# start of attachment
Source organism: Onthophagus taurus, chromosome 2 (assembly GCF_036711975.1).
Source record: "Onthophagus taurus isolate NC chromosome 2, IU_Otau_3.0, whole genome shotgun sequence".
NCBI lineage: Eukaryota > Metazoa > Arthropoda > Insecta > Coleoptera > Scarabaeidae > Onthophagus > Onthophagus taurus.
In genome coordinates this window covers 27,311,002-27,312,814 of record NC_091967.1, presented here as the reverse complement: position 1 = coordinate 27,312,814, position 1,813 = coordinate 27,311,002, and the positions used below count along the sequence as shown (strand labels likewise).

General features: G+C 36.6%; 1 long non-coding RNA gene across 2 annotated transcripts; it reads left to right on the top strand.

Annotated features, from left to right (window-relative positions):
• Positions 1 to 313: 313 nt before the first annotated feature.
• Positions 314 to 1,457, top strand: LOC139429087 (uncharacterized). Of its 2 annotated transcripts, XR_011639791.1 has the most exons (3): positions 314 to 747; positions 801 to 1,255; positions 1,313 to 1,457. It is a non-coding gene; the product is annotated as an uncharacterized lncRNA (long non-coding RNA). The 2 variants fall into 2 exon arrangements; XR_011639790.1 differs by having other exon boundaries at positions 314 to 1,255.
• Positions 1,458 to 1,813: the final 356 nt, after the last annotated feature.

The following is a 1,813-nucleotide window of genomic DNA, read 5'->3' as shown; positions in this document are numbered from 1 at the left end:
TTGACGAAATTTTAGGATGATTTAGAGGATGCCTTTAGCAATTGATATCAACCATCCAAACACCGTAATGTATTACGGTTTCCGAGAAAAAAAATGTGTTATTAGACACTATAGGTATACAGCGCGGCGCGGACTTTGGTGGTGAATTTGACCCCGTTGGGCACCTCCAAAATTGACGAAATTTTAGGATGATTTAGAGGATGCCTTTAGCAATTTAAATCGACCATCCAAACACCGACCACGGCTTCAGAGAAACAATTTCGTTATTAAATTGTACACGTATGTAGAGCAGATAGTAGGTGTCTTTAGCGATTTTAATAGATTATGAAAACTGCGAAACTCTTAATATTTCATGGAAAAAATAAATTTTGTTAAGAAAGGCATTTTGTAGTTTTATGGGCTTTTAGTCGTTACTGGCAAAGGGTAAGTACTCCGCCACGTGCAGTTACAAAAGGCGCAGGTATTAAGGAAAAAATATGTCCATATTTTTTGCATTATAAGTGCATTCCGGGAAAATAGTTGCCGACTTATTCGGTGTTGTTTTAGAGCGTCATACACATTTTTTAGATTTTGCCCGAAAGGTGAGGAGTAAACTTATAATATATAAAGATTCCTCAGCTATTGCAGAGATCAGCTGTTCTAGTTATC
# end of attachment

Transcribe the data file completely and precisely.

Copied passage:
Source organism: Onthophagus taurus, chromosome 2 (assembly GCF_036711975.1).
Source record: "Onthophagus taurus isolate NC chromosome 2, IU_Otau_3.0, whole genome shotgun sequence".
NCBI lineage: Eukaryota > Metazoa > Arthropoda > Insecta > Coleoptera > Scarabaeidae > Onthophagus > Onthophagus taurus.
In genome coordinates this window covers 27,311,002-27,312,814 of record NC_091967.1, presented here as the reverse complement: position 1 = coordinate 27,312,814, position 1,813 = coordinate 27,311,002, and the positions used below count along the sequence as shown (strand labels likewise).

General features: G+C 36.6%; 1 long non-coding RNA gene across 2 annotated transcripts; it reads left to right on the top strand.

Annotated features, from left to right (window-relative positions):
• Positions 1 to 313: 313 nt before the first annotated feature.
• Positions 314 to 1,457, top strand: LOC139429087 (uncharacterized). Of its 2 annotated transcripts, XR_011639791.1 has the most exons (3): positions 314 to 747; positions 801 to 1,255; positions 1,313 to 1,457. It is a non-coding gene; the product is annotated as an uncharacterized lncRNA (long non-coding RNA). The 2 variants fall into 2 exon arrangements; XR_011639790.1 differs by having other exon boundaries at positions 314 to 1,255.
• Positions 1,458 to 1,813: the final 356 nt, after the last annotated feature.

The following is a 1,813-nucleotide window of genomic DNA, read 5'->3' as shown; positions in this document are numbered from 1 at the left end:
TTGACGAAATTTTAGGATGATTTAGAGGATGCCTTTAGCAATTGATATCAACCATCCAAACACCGTAATGTATTACGGTTTCCGAGAAAAAAAATGTGTTATTAGACACTATAGGTATACAGCGCGGCGCGGACTTTGGTGGTGAATTTGACCCCGTTGGGCACCTCCAAAATTGACGAAATTTTAGGATGATTTAGAGGATGCCTTTAGCAATTTAAATCGACCATCCAAACACCGACCACGGCTTCAGAGAAACAATTTCGTTATTAAATTGTACACGTATGTAGAGCAGATAGTAGGTGTCTTTAGCGATTTTAATAGATTATGAAAACTGCGAAACTCTTAATATTTCATGGAAAAAATAAATTTTGTTAAGAAAGGCATTTTGTAGTTTTATGGGCTTTTAGTCGTTACTGGCAAAGGGTAAGTACTCCGCCACGTGCAGTTACAAAAGGCGCAGGTATTAAGGAAAAAATATGTCCATATTTTTTGCATTATAAGTGCATTCCGGGAAAATAGTTGCCGACTTATTCGGTGTTGTTTTAGAGCGTCATACACATTTTTTAGATTTTGCCCGAAAGGTGAGGAGTAAACTTATAATATATAAAGATTCCTCAGCTATTGCAGAGATCAGCTGTTCTAGTTATC